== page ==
We carefully monitor our inventory compliance with applicable laws and regulations to ensure that our advertisers are protected from apps distributing pirated content. We also leverage the Anti-Piracy blacklist provided by TAG (TAG Pirate Mobile Apps List). We also ensure our clients’ ads run on apps distributed in official stores. We use a mix of Criteo and Pixalate's data to exclude any delisted apps from our inventory sources. Finally, Criteo has its own detection systems in place to flag any advertising practices that are against our guidelines.
Zolezzi: Over the last few years, fraudsters have become very well organized and have developed sophisticated systems able to replicate human activity more accurately. These developments require players in the industry to constantly up their game against IVT but also call for industry-wide responses. In parallel, we’ve seen app stores and industry organizations rolling out new policies that are setting new standards and requirements for app publishers and in-app advertising.
The IAB pushed new standards such as App-ads.txt, requiring publishers to declare the list of authorized sellers for their app’s inventory, which has now been widely adopted. Similarly, Mobile Measurement Partners (MMP) have become a source of validation data in-app, in particular install attributions. Device and OS makers will likely play an increasingly important role in helping to prevent invalid traffic, as we have seen with Apple’s SKAdNetwork. In light of this trend, we believe that Criteo's proprietary post-click data is key in the IVT detection for our clients.
Zolezzi: Ad fraud is evolving as fast as the protection measures against them. It is nearly impossible to ensure 100% safety, but this has not stopped advertisers from tackling the issue head-on. It is now common practice for advertisers to invest in an ad fraud detection partner, a trend we’re naturally seeing occur as a result of the heightened fraud and IVT concerns.
Invalid traffic impacts not just advertisers, but everyone in the digital advertising supply chain, so it is the responsibility of every player in the industry to fight this problem. That’s why we believe it can only be solved by collaboration within the industry and knowledge sharing.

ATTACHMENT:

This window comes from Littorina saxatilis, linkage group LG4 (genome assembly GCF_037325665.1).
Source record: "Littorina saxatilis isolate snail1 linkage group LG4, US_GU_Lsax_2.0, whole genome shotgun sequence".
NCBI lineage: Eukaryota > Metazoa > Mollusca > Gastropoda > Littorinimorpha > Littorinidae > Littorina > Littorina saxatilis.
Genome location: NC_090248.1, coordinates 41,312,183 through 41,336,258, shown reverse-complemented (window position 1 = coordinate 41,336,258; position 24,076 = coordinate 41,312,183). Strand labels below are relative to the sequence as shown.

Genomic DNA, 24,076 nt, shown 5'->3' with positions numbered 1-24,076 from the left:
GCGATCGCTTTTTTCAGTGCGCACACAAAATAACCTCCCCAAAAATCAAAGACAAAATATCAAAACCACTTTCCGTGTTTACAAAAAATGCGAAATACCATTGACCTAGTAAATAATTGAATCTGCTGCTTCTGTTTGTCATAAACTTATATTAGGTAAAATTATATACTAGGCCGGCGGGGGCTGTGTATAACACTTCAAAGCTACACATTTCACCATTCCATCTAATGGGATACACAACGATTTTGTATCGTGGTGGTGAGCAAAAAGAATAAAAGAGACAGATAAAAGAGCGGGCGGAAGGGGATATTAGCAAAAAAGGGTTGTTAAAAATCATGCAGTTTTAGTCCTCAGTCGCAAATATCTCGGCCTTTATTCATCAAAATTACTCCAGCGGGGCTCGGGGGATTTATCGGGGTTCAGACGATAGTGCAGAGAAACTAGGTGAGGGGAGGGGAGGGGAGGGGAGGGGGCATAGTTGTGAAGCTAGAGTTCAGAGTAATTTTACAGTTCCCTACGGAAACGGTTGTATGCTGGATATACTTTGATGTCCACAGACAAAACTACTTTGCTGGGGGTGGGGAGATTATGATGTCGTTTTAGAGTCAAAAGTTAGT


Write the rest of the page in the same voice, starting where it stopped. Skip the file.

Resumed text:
Disclaimer: The content of this blog reflects Pixalate’s opinions with respect to the factors that Pixalate believes can be useful to the digital media industry. Any proprietary data shared is grounded in Pixalate’s proprietary technology and analytics, which Pixalate is continuously evaluating and updating. Any references to outside sources should not be construed as endorsements. Pixalate’s opinions are just that - opinion, not facts or guarantees.
Per the MRC, “'Fraud' is not intended to represent fraud as defined in various laws, statutes and ordinances or as conventionally used in U.S. Court or other legal proceedings, but rather a custom definition strictly for advertising measurement purposes. Also per the MRC, “‘Invalid Traffic’ is defined generally as traffic that does not meet certain ad serving quality or completeness criteria, or otherwise does not represent legitimate ad traffic that should be included in measurement counts. Among the reasons why ad traffic may be deemed invalid is it is a result of non-human traffic (spiders, bots, etc.), or activity designed to produce fraudulent traffic.”